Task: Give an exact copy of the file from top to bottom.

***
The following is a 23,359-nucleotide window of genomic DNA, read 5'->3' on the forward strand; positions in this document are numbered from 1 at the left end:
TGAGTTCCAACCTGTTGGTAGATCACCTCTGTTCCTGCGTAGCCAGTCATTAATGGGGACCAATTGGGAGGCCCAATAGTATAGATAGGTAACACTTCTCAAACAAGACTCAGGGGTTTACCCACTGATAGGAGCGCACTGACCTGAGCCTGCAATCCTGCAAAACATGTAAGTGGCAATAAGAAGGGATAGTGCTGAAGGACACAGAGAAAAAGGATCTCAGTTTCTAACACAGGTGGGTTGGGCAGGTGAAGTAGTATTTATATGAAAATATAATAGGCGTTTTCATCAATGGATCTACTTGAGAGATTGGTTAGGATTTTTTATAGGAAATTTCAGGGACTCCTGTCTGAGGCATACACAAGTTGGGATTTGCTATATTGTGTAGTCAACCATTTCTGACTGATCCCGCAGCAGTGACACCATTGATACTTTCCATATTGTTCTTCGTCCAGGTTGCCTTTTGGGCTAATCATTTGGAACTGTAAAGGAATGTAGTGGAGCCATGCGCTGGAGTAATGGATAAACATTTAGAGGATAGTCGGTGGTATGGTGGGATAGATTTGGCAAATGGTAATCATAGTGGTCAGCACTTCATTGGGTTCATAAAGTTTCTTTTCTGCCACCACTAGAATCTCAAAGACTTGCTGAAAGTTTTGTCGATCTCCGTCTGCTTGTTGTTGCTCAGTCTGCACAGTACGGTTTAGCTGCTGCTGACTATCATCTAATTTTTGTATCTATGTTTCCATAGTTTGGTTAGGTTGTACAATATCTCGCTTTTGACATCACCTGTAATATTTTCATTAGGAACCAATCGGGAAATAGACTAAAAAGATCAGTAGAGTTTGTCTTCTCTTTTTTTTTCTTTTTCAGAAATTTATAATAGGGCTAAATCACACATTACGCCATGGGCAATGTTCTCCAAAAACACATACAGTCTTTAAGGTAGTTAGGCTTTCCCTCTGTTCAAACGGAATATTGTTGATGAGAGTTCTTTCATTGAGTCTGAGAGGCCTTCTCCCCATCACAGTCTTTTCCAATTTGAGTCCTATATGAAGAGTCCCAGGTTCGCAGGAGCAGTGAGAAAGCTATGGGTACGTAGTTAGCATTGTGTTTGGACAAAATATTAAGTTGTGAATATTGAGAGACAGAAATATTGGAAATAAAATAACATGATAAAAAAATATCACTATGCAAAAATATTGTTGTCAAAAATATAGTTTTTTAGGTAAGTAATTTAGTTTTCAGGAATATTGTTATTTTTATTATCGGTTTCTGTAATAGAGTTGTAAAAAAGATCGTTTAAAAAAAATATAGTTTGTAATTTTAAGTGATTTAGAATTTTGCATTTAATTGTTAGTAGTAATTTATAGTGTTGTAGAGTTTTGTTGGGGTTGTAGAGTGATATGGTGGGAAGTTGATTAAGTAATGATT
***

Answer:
The following is a 23,359-nucleotide window of genomic DNA, read 5'->3' on the forward strand; positions in this document are numbered from 1 at the left end:
TGAGTTCCAACCTGTTGGTAGATCACCTCTGTTCCTGCGTAGCCAGTCATTAATGGGGACCAATTGGGAGGCCCAATAGTATAGATAGGTAACACTTCTCAAACAAGACTCAGGGGTTTACCCACTGATAGGAGCGCACTGACCTGAGCCTGCAATCCTGCAAAACATGTAAGTGGCAATAAGAAGGGATAGTGCTGAAGGACACAGAGAAAAAGGATCTCAGTTTCTAACACAGGTGGGTTGGGCAGGTGAAGTAGTATTTATATGAAAATATAATAGGCGTTTTCATCAATGGATCTACTTGAGAGATTGGTTAGGATTTTTTATAGGAAATTTCAGGGACTCCTGTCTGAGGCATACACAAGTTGGGATTTGCTATATTGTGTAGTCAACCATTTCTGACTGATCCCGCAGCAGTGACACCATTGATACTTTCCATATTGTTCTTCGTCCAGGTTGCCTTTTGGGCTAATCATTTGGAACTGTAAAGGAATGTAGTGGAGCCATGCGCTGGAGTAATGGATAAACATTTAGAGGATAGTCGGTGGTATGGTGGGATAGATTTGGCAAATGGTAATCATAGTGGTCAGCACTTCATTGGGTTCATAAAGTTTCTTTTCTGCCACCACTAGAATCTCAAAGACTTGCTGAAAGTTTTGTCGATCTCCGTCTGCTTGTTGTTGCTCAGTCTGCACAGTACGGTTTAGCTGCTGCTGACTATCATCTAATTTTTGTATCTATGTTTCCATAGTTTGGTTAGGTTGTACAATATCTCGCTTTTGACATCACCTGTAATATTTTCATTAGGAACCAATCGGGAAATAGACTAAAAAGATCAGTAGAGTTTGTCTTCTCTTTTTTTTTCTTTTTCAGAAATTTATAATAGGGCTAAATCACACATTACGCCATGGGCAATGTTCTCCAAAAACACATACAGTCTTTAAGGTAGTTAGGCTTTCCCTCTGTTCAAACGGAATATTGTTGATGAGAGTTCTTTCATTGAGTCTGAGAGGCCTTCTCCCCATCACAGTCTTTTCCAATTTGAGTCCTATATGAAGAGTCCCAGGTTCGCAGGAGCAGTGAGAAAGCTATGGGTACGTAGTTAGCATTGTGTTTGGACAAAATATTAAGTTGTGAATATTGAGAGACAGAAATATTGGAAATAAAATAACATGATAAAAAAATATCACTATGCAAAAATATTGTTGTCAAAAATATAGTTTTTTAGGTAAGTAATTTAGTTTTCAGGAATATTGTTATTTTTATTATCGGTTTCTGTAATAGAGTTGTAAAAAAGATCGTTTAAAAAAAATATAGTTTGTAATTTTAAGTGATTTAGAATTTTGCATTTAATTGTTAGTAGTAATTTATAGTGTTGTAGAGTTTTGTTGGGGTTGTAGAGTGATATGGTGGGAAGTTGATTAAGTAATGATT